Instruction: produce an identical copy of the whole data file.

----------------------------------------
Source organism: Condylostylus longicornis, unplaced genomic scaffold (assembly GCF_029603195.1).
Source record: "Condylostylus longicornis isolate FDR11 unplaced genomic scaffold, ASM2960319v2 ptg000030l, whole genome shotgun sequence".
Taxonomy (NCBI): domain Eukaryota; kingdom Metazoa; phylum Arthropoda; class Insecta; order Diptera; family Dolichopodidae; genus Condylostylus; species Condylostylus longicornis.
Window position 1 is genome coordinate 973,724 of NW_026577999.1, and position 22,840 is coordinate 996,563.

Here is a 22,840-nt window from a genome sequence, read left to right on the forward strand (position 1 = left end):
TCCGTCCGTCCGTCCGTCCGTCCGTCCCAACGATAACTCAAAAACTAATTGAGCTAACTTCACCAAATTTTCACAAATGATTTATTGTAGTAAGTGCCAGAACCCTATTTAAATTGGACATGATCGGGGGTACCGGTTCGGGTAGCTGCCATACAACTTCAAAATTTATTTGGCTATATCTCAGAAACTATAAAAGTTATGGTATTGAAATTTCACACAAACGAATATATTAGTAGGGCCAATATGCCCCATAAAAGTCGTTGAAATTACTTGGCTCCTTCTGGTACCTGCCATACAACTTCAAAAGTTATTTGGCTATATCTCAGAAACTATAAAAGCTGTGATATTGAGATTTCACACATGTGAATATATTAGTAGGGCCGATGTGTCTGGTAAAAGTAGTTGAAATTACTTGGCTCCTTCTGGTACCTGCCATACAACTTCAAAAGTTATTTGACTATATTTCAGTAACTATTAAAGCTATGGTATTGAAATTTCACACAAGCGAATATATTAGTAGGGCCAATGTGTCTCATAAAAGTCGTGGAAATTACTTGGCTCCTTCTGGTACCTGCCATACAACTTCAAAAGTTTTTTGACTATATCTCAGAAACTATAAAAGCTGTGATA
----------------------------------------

Source organism: Condylostylus longicornis, unplaced genomic scaffold (assembly GCF_029603195.1).
Source record: "Condylostylus longicornis isolate FDR11 unplaced genomic scaffold, ASM2960319v2 ptg000030l, whole genome shotgun sequence".
Taxonomy (NCBI): domain Eukaryota; kingdom Metazoa; phylum Arthropoda; class Insecta; order Diptera; family Dolichopodidae; genus Condylostylus; species Condylostylus longicornis.
Window position 1 is genome coordinate 973,724 of NW_026577999.1, and position 22,840 is coordinate 996,563.

Here is a 22,840-nt window from a genome sequence, read left to right on the forward strand (position 1 = left end):
TCCGTCCGTCCGTCCGTCCGTCCGTCCCAACGATAACTCAAAAACTAATTGAGCTAACTTCACCAAATTTTCACAAATGATTTATTGTAGTAAGTGCCAGAACCCTATTTAAATTGGACATGATCGGGGGTACCGGTTCGGGTAGCTGCCATACAACTTCAAAATTTATTTGGCTATATCTCAGAAACTATAAAAGTTATGGTATTGAAATTTCACACAAACGAATATATTAGTAGGGCCAATATGCCCCATAAAAGTCGTTGAAATTACTTGGCTCCTTCTGGTACCTGCCATACAACTTCAAAAGTTATTTGGCTATATCTCAGAAACTATAAAAGCTGTGATATTGAGATTTCACACATGTGAATATATTAGTAGGGCCGATGTGTCTGGTAAAAGTAGTTGAAATTACTTGGCTCCTTCTGGTACCTGCCATACAACTTCAAAAGTTATTTGACTATATTTCAGTAACTATTAAAGCTATGGTATTGAAATTTCACACAAGCGAATATATTAGTAGGGCCAATGTGTCTCATAAAAGTCGTGGAAATTACTTGGCTCCTTCTGGTACCTGCCATACAACTTCAAAAGTTTTTTGACTATATCTCAGAAACTATAAAAGCTGTGATA